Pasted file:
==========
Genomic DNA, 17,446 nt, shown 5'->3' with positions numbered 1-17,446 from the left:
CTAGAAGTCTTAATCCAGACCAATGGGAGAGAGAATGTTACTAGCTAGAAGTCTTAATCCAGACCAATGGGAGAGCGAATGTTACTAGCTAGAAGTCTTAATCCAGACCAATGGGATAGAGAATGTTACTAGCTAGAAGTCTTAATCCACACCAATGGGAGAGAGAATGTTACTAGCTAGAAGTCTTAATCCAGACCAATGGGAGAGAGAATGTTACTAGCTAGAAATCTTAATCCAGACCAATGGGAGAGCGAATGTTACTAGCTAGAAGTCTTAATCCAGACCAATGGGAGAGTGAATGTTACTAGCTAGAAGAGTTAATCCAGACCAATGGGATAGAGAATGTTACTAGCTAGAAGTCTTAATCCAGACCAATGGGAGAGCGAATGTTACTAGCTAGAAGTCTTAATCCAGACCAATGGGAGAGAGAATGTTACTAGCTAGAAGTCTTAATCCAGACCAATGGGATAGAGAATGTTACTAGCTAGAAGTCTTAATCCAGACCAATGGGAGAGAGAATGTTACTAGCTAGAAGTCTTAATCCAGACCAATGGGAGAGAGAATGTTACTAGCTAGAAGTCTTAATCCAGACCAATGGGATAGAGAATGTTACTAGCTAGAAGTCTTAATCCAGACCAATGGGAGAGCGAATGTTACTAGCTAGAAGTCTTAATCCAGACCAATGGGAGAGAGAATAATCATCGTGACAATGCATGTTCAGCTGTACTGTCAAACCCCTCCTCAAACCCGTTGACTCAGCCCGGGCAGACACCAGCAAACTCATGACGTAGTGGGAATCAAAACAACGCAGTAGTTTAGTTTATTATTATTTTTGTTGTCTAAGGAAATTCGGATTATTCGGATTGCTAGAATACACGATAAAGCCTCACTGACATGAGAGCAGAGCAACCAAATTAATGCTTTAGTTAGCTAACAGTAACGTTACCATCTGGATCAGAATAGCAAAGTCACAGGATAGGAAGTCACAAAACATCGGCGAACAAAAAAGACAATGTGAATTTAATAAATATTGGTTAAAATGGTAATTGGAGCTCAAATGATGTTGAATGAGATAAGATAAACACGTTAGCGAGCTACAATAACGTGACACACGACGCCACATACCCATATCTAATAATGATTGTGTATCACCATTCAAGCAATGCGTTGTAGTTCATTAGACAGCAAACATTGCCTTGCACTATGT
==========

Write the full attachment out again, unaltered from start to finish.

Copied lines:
Genomic DNA, 17,446 nt, shown 5'->3' with positions numbered 1-17,446 from the left:
CTAGAAGTCTTAATCCAGACCAATGGGAGAGAGAATGTTACTAGCTAGAAGTCTTAATCCAGACCAATGGGAGAGCGAATGTTACTAGCTAGAAGTCTTAATCCAGACCAATGGGATAGAGAATGTTACTAGCTAGAAGTCTTAATCCACACCAATGGGAGAGAGAATGTTACTAGCTAGAAGTCTTAATCCAGACCAATGGGAGAGAGAATGTTACTAGCTAGAAATCTTAATCCAGACCAATGGGAGAGCGAATGTTACTAGCTAGAAGTCTTAATCCAGACCAATGGGAGAGTGAATGTTACTAGCTAGAAGAGTTAATCCAGACCAATGGGATAGAGAATGTTACTAGCTAGAAGTCTTAATCCAGACCAATGGGAGAGCGAATGTTACTAGCTAGAAGTCTTAATCCAGACCAATGGGAGAGAGAATGTTACTAGCTAGAAGTCTTAATCCAGACCAATGGGATAGAGAATGTTACTAGCTAGAAGTCTTAATCCAGACCAATGGGAGAGAGAATGTTACTAGCTAGAAGTCTTAATCCAGACCAATGGGAGAGAGAATGTTACTAGCTAGAAGTCTTAATCCAGACCAATGGGATAGAGAATGTTACTAGCTAGAAGTCTTAATCCAGACCAATGGGAGAGCGAATGTTACTAGCTAGAAGTCTTAATCCAGACCAATGGGAGAGAGAATAATCATCGTGACAATGCATGTTCAGCTGTACTGTCAAACCCCTCCTCAAACCCGTTGACTCAGCCCGGGCAGACACCAGCAAACTCATGACGTAGTGGGAATCAAAACAACGCAGTAGTTTAGTTTATTATTATTTTTGTTGTCTAAGGAAATTCGGATTATTCGGATTGCTAGAATACACGATAAAGCCTCACTGACATGAGAGCAGAGCAACCAAATTAATGCTTTAGTTAGCTAACAGTAACGTTACCATCTGGATCAGAATAGCAAAGTCACAGGATAGGAAGTCACAAAACATCGGCGAACAAAAAAGACAATGTGAATTTAATAAATATTGGTTAAAATGGTAATTGGAGCTCAAATGATGTTGAATGAGATAAGATAAACACGTTAGCGAGCTACAATAACGTGACACACGACGCCACATACCCATATCTAATAATGATTGTGTATCACCATTCAAGCAATGCGTTGTAGTTCATTAGACAGCAAACATTGCCTTGCACTATGT